Reviewed by Stephanie Hughes
My family and I had a wonderful time last weekend at the Hudson Valley Shakespeare Festival’s production of Much Ado About Nothing, performed in (and around) a big circus type tent on the grounds of Boscobel, one of the great estates that line the Hudson River as it approaches Manhattan. Rather than a painted backdrop, the audience sees the action taking place before a living vista of the valley as day draws slowly down to night. Located at one of the most scenic junctures of the river, facing West Point on the western shore, the river dotted with sailboats, it’s as though one of the great nineteenth century paintings from the Hudson River School has come to three-dimensional life.
Like most of the audience, we picnicked first on the lawn. Once within the theater tent where protected from the weather — though luckily we needed no protection on this beautiful evening — we observed the odd behavior of some beings from another time. We could have been sitting with the English Court on the lawn of some great estate in one of the summer bowers built to keep off the weather, watching the original cast perform this play.
Although the director calls his preferred style of costume design steampunk, the result for the audience is a happy submersion in the holiday world that Shakespeare portrays in most of A Midsummer Night’s Dream, parts of Twelfth Night, Act IV of A Winter’s Tale, Act V of Two Gents, and most of As You Like It, holiday plays meant to be performed out of doors in good weather. Far more than we could ever be in a theater, here at Boscobel we are in the Old English holiday world of merry-making where there is no past or future. One enters into it, has as good a time as possible, and leaves it when it’s time to return to the workaday world of clocks and calendars. In this world there is no past or future, so costumes can relate to any period. It’s the audience who, oddly dressed in T shirts and shorts, seem tourists from another time.
Much Ado is a comedy, of course, so out under the summer sky these professionals played it broadly and yet not so broadly that the tenderness is lost, for this is one of the most delicately tender of the Shakespeare romances. The actors who perform the roles of Beatrice and Benedick are more than up to the challenge, Jason O’Connell in particular bringing a wonderfully silly vision of Benedick as a louche narcissist who literally falls all over himself when he finds himself falling in love, while Nance Williamson is all anyone could wish as the as the sharp-tongued but tender-hearted Beatrice. “Everybody plays the fool, one time, there’s no exception to the rule,” goes the old song, and Shakespeare, and this wonderfully intuitive version of Benedick express this timeless message, so welcome on a warm and timeless midsummer eve.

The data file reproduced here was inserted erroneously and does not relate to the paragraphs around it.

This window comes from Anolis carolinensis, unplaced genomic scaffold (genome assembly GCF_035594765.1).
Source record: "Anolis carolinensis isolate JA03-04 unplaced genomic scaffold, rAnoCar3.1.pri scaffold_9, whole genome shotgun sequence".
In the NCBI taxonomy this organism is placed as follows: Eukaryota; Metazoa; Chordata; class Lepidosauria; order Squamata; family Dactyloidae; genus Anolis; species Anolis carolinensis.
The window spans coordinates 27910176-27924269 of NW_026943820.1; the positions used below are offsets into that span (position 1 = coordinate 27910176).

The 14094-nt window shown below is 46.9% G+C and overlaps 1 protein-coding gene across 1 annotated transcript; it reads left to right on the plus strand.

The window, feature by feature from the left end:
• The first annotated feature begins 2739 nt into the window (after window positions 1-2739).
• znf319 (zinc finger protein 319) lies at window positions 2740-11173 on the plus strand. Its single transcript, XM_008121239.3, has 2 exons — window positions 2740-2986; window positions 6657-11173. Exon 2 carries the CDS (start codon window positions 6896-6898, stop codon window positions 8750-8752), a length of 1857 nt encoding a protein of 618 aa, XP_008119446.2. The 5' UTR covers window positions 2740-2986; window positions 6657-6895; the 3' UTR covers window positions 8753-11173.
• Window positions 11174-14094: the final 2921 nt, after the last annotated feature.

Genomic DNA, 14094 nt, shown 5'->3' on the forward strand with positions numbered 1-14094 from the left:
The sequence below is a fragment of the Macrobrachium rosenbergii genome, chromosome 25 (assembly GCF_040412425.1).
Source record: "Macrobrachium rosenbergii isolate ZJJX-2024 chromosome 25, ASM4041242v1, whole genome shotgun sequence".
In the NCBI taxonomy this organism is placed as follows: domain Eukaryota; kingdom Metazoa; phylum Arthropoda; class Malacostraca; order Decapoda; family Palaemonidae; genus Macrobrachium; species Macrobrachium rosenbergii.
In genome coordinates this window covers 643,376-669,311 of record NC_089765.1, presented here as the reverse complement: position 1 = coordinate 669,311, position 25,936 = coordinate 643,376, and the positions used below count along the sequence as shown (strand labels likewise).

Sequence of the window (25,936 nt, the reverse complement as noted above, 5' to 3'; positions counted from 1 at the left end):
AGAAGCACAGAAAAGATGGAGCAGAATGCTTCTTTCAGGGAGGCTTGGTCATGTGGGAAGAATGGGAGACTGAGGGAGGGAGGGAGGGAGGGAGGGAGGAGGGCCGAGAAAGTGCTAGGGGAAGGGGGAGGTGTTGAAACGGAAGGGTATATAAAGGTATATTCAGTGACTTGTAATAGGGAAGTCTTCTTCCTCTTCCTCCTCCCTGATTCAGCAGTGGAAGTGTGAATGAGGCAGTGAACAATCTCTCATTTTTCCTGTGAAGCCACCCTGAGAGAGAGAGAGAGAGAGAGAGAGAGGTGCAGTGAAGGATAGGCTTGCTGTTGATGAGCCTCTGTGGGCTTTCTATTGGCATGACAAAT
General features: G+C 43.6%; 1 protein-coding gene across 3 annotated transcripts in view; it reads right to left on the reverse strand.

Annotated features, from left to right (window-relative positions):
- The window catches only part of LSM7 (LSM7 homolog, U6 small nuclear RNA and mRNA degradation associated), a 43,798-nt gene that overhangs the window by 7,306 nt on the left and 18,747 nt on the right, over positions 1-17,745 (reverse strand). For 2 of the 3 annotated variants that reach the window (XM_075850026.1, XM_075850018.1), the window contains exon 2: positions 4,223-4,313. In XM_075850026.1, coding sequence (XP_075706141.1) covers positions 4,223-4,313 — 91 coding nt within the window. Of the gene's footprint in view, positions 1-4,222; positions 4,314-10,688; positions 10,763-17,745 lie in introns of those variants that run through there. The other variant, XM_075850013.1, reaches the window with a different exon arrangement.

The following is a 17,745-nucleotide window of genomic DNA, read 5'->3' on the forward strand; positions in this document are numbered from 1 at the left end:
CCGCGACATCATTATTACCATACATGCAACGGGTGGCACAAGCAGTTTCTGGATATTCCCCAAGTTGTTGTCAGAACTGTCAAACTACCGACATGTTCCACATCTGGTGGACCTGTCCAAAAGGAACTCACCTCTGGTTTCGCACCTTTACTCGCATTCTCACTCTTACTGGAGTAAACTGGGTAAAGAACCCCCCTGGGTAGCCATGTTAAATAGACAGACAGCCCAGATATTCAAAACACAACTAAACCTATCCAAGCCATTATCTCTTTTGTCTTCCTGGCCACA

I urge all who live in the New York area to see the show. The work is played in repertory with Pericles through July 31 in Garrison, New York, 8 miles north of the Bear Mountain Bridge on Route 9D. Directions from Manhattan, New Jersey, and Westchester are on the website: http://hvshakespeare.org/.
The director of Much Ado, John Christian Plummer, is an Oxfordian — with a TV series based on Mark Anderson’s biography, Shakespeare by Another Name, up his sleeve — and although I don’t see how knowing that affects a particular performance, if in any way it inspired this excellent version of this wonderful play, then efforts to get the Oxford story told have borne some truly excellent fruit.
Stephanie Hughes is an educator and writer who lives in Nyack, NY. She is a former editor of the Shakespeare Oxford Newsletter and the SOS journal, The Oxfordian. Her work can be viewed on her blog, Politic Worm at http://politicworm.com.